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Cutting Health Care Costs
by Dale Collie
Inc. Magazine recently printed an article giving nine ways to
cut health care costs. They give us great tips (smile) like:
"Shop around, consider health care savings accounts," and "find
a broker who works for you."
The article even tells us to "be our own insurer" -- and which
employer didn't already think of this if they are large enough
to become self-insured.
Where has Inc been? We've all be doing these things for years
and we still see the cost of employee insurance going up 15% and
more every year. You'd think a hard hitting magazine like this
would come up with something more creative.
Inc. even tells us to "band together" and reduce costs by having
a larger pool of employees - which might be easier said than
done. The most creative approach they have is to be "careful who
your covering." Two categories are cited - be careful about
providing health coverage to transient employees - those who
leave soon after their coverage begins - and those who have
Inc. figures that the working spouses should have their own
coverage and employees are juggling their own costs by teaming
up on the lower cost policy.
The author of this article makes good points for the truly
uninformed, but we're going to need more than this to survive
the cost-of-insurance-crisis that plagues corporate America.
Point number nine in the Inc. article comes closest to solving
the problem when it tells us to "get healthy." But they still
miss the target when they describe two strategies already
implemented by everyone who can afford to do so. First, throw
out the junk food vending machines and bring in health snacks.
Second, offer wellness programs that include health screening,
annual physicals, and incentives for weight loss, non-smoking,
and so on.
Don't get me wrong here. I'm not complaining about any of these
programs. The point is that these strategies are not news. Some
companies can still profit by implementing these "traditional"
methods of lowering health care costs.
The really innovative companies, however, know that the biggest
savings are to be had in controlling workplace stress from a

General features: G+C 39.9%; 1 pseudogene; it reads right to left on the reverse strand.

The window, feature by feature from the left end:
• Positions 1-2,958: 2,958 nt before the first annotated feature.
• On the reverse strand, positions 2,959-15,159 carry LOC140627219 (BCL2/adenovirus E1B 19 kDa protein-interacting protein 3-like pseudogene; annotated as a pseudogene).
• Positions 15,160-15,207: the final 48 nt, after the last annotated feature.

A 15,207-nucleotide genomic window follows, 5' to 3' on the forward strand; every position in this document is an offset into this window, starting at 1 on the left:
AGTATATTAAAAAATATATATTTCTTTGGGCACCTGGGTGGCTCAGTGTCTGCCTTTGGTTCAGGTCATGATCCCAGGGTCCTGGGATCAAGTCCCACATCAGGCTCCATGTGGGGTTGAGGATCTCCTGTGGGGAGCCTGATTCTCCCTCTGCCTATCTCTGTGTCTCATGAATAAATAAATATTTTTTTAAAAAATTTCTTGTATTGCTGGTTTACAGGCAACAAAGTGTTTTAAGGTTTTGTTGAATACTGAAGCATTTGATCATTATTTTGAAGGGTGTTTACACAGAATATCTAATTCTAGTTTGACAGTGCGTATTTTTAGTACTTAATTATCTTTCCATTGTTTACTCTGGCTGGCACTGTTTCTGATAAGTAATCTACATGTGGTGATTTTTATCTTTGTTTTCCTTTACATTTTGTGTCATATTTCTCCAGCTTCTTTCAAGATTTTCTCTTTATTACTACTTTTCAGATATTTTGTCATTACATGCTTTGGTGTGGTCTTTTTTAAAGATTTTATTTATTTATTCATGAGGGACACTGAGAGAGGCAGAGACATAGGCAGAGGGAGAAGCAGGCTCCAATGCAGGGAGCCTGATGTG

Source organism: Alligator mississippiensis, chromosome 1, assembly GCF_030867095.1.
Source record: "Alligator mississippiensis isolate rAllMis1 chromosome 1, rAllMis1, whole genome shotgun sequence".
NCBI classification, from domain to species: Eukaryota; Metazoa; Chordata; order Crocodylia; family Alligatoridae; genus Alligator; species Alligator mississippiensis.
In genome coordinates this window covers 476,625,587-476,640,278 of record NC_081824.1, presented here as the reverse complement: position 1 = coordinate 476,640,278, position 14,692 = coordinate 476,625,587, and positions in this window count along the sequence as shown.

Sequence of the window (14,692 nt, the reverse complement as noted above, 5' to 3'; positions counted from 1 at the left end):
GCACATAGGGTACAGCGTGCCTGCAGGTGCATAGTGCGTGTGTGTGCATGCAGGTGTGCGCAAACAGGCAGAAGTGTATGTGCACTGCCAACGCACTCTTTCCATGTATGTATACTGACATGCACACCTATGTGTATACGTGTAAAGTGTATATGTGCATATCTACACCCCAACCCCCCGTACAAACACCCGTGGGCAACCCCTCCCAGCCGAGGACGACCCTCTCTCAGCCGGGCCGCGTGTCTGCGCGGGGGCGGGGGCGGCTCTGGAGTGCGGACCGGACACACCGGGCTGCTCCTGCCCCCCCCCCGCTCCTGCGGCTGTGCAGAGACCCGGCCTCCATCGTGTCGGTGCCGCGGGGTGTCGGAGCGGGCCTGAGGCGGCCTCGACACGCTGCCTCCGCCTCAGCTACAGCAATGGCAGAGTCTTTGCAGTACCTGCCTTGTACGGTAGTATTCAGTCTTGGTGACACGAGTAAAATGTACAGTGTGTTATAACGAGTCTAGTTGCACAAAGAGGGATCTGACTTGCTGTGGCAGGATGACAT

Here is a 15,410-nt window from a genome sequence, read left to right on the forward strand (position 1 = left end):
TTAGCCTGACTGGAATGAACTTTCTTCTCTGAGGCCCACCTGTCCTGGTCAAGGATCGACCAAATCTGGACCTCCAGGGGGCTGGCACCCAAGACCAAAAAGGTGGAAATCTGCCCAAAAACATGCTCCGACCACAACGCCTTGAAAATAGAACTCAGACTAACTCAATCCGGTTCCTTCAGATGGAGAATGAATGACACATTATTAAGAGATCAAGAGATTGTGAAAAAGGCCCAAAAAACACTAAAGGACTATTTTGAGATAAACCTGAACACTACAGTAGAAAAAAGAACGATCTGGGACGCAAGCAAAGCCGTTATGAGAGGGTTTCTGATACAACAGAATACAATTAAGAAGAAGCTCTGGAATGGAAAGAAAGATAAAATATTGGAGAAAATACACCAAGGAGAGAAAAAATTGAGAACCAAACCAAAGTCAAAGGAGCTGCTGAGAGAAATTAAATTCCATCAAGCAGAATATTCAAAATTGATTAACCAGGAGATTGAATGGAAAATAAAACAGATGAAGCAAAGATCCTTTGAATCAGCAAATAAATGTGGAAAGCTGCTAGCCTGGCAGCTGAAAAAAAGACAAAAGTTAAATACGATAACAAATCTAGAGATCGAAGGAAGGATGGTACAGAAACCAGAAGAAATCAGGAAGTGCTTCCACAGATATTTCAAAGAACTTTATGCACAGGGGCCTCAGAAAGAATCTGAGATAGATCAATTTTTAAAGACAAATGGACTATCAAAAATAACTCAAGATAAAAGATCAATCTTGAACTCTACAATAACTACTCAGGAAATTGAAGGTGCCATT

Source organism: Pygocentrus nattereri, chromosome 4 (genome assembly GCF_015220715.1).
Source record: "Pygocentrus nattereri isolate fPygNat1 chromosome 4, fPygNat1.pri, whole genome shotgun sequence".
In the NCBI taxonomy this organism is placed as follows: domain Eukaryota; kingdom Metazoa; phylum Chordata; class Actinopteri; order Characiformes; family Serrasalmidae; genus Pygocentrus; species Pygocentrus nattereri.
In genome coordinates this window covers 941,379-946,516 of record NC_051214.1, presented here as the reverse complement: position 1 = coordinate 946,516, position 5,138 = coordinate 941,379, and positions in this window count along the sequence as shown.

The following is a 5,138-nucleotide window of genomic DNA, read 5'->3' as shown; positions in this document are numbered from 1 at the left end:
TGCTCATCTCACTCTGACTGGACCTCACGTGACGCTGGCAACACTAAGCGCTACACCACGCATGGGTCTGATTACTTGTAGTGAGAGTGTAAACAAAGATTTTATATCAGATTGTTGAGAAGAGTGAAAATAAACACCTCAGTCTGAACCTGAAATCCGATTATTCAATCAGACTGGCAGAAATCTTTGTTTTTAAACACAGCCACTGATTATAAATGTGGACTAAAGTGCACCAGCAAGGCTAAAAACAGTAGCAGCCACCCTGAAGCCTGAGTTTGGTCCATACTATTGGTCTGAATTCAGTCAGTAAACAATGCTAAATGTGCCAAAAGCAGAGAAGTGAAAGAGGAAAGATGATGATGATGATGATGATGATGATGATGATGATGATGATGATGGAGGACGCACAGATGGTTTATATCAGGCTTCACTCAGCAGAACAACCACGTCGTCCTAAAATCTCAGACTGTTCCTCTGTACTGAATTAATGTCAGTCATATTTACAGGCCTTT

Many companies recognize the cost of employee stress, and some
of them can even recite the statistics such as those recently
released by ComPsych Corporation:
**67% of employees exhibit signs of high stress levels
**28% show constant but manageable stress
**44% lose 1 hour or more productivity due to stress
**48% miss 1-2 days per year due to stress with 52% missing 3-6
days and more
A few years ago, Harvard Business Review quoted a study that
found 60-90% of all doctors visits were stress related. American
Psychologist reports that stress costs American business as much
as $150 billion each year.
Companies who control workplace stress improve lives, increase
productivity, and boost the bottom line. The money saved by
"shopping" the cost of policies is limited. Insurance companies
can't and won't sell insurance at unprofitable rates. Medical
facilities are not going to reduce prices below operating costs.
We can beat up the brokers and switch insurance companies as
often as we want. We'll only see slightly lower prices.
We can raise the amount paid by employees, but we'll have to
increase compensation to make up the difference. And we can only
cut spouse coverage for a few employees. Even the most loyal
workers will stay if we put to big a dent in their bank account.
So the logical solution is for us to decrease our use of the
insurance. Insurance companies will help with this. They're
interested more in reducing claims than they are with price.
ComPsych found that workload was the cause cited by 40% of
stress workers. Other studies show that the primary cause is
"lack of control."
Corporate leaders will find the greatest savings by challenging
their CFOs to benchmark costs such as health care, absenteeism,
tardiness, absenteeism, and low productivity. They can do the
math and decide which it is more profitable - monkeying with the
insurance costs or hiring an adequate workforce, training
leaders to control stress, and improving productivity.
Copyright 2010 - Dale Collie - All Rights Reserved
Dale Collie, author and professional speaker, named by Fast
Company as one of America's Fast 50 innovative leaders.
Experience as Fortune 500 executive and business owner, US Army
Ranger and professor at West Point. His book "Winning Under
Fire" (McGraw-Hill) is published in English, Russian, and Chinese. www.CourageBuilders.com
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